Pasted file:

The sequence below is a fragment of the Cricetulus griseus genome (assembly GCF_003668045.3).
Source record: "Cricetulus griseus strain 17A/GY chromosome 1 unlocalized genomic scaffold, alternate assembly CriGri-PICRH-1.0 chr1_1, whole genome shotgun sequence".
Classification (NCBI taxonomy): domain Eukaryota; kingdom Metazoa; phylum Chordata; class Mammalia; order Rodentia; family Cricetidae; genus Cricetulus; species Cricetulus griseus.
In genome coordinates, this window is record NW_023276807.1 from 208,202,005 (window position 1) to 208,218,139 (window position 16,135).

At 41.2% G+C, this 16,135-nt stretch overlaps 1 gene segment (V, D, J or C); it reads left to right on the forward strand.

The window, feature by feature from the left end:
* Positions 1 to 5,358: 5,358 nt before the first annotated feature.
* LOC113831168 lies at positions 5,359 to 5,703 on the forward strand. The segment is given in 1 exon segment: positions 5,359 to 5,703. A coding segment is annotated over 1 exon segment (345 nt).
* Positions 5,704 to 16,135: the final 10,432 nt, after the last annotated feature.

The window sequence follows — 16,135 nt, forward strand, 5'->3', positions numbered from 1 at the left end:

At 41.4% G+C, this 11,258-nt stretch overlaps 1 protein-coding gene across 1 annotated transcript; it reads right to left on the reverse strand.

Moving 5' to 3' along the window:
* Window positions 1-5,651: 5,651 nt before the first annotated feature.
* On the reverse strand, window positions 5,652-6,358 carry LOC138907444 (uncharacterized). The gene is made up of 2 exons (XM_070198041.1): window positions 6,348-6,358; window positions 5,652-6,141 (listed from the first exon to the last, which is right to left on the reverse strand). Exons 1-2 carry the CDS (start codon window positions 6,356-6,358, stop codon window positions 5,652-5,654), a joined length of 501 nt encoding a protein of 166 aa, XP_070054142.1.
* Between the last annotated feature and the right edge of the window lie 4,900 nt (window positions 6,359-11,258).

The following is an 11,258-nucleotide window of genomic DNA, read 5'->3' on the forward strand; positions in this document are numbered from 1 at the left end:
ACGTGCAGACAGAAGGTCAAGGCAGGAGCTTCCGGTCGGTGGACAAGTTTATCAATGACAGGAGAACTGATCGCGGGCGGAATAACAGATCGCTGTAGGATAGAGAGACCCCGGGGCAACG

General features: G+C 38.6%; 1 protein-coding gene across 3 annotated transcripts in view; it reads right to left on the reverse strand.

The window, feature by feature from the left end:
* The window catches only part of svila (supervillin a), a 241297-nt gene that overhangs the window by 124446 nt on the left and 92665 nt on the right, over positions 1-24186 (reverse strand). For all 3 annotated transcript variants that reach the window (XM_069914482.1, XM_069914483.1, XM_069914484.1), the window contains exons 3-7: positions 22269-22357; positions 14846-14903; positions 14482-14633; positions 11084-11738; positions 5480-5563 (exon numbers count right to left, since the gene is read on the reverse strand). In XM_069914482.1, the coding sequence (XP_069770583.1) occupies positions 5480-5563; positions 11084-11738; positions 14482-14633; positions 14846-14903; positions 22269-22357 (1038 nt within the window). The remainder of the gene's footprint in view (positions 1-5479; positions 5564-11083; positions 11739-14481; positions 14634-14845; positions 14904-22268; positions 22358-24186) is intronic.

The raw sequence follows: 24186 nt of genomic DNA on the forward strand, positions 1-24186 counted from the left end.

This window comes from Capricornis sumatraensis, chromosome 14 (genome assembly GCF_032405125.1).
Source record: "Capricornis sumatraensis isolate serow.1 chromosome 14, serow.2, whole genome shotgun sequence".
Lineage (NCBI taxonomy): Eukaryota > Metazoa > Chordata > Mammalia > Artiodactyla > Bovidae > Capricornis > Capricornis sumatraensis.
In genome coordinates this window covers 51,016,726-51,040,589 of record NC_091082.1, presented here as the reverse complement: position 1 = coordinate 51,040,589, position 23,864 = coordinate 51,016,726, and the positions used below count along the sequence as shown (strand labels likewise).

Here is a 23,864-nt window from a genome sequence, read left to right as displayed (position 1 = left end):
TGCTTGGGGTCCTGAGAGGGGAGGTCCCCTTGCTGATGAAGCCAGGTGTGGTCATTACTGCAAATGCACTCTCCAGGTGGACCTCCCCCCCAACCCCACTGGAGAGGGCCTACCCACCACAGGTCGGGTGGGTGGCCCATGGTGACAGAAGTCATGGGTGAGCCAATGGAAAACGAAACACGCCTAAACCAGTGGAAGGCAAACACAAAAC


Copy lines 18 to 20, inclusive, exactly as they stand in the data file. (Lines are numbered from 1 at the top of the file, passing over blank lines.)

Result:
General features: G+C 38.6%; 1 protein-coding gene across 3 annotated transcripts in view; it reads right to left on the reverse strand.

The window, feature by feature from the left end:
* The window catches only part of svila (supervillin a), a 241297-nt gene that overhangs the window by 124446 nt on the left and 92665 nt on the right, over positions 1-24186 (reverse strand). For all 3 annotated transcript variants that reach the window (XM_069914482.1, XM_069914483.1, XM_069914484.1), the window contains exons 3-7: positions 22269-22357; positions 14846-14903; positions 14482-14633; positions 11084-11738; positions 5480-5563 (exon numbers count right to left, since the gene is read on the reverse strand). In XM_069914482.1, the coding sequence (XP_069770583.1) occupies positions 5480-5563; positions 11084-11738; positions 14482-14633; positions 14846-14903; positions 22269-22357 (1038 nt within the window). The remainder of the gene's footprint in view (positions 1-5479; positions 5564-11083; positions 11739-14481; positions 14634-14845; positions 14904-22268; positions 22358-24186) is intronic.